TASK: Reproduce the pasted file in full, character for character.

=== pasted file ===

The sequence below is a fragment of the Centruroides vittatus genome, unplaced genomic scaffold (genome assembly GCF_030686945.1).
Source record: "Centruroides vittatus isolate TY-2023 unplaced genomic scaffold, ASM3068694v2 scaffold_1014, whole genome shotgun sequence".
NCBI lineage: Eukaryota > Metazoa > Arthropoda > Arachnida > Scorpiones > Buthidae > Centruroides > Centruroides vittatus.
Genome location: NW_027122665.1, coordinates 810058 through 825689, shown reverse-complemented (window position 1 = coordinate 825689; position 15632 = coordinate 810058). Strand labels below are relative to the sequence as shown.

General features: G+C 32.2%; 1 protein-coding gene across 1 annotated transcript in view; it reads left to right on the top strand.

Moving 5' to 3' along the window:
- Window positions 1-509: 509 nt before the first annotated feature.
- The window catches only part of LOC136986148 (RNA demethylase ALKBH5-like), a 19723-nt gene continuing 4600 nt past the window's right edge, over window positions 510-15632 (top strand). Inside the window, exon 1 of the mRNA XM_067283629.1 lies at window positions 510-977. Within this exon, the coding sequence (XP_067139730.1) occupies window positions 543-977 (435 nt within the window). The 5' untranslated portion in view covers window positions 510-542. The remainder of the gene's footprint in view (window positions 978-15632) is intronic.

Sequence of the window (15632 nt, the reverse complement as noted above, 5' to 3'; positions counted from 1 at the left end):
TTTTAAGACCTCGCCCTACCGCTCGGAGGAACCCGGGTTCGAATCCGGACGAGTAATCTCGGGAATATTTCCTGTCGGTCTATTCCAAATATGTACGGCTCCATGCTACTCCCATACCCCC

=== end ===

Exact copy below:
The sequence below is a fragment of the Centruroides vittatus genome, unplaced genomic scaffold (genome assembly GCF_030686945.1).
Source record: "Centruroides vittatus isolate TY-2023 unplaced genomic scaffold, ASM3068694v2 scaffold_1014, whole genome shotgun sequence".
NCBI lineage: Eukaryota > Metazoa > Arthropoda > Arachnida > Scorpiones > Buthidae > Centruroides > Centruroides vittatus.
Genome location: NW_027122665.1, coordinates 810058 through 825689, shown reverse-complemented (window position 1 = coordinate 825689; position 15632 = coordinate 810058). Strand labels below are relative to the sequence as shown.

General features: G+C 32.2%; 1 protein-coding gene across 1 annotated transcript in view; it reads left to right on the top strand.

Moving 5' to 3' along the window:
- Window positions 1-509: 509 nt before the first annotated feature.
- The window catches only part of LOC136986148 (RNA demethylase ALKBH5-like), a 19723-nt gene continuing 4600 nt past the window's right edge, over window positions 510-15632 (top strand). Inside the window, exon 1 of the mRNA XM_067283629.1 lies at window positions 510-977. Within this exon, the coding sequence (XP_067139730.1) occupies window positions 543-977 (435 nt within the window). The 5' untranslated portion in view covers window positions 510-542. The remainder of the gene's footprint in view (window positions 978-15632) is intronic.

Sequence of the window (15632 nt, the reverse complement as noted above, 5' to 3'; positions counted from 1 at the left end):
TTTTAAGACCTCGCCCTACCGCTCGGAGGAACCCGGGTTCGAATCCGGACGAGTAATCTCGGGAATATTTCCTGTCGGTCTATTCCAAATATGTACGGCTCCATGCTACTCCCATACCCCC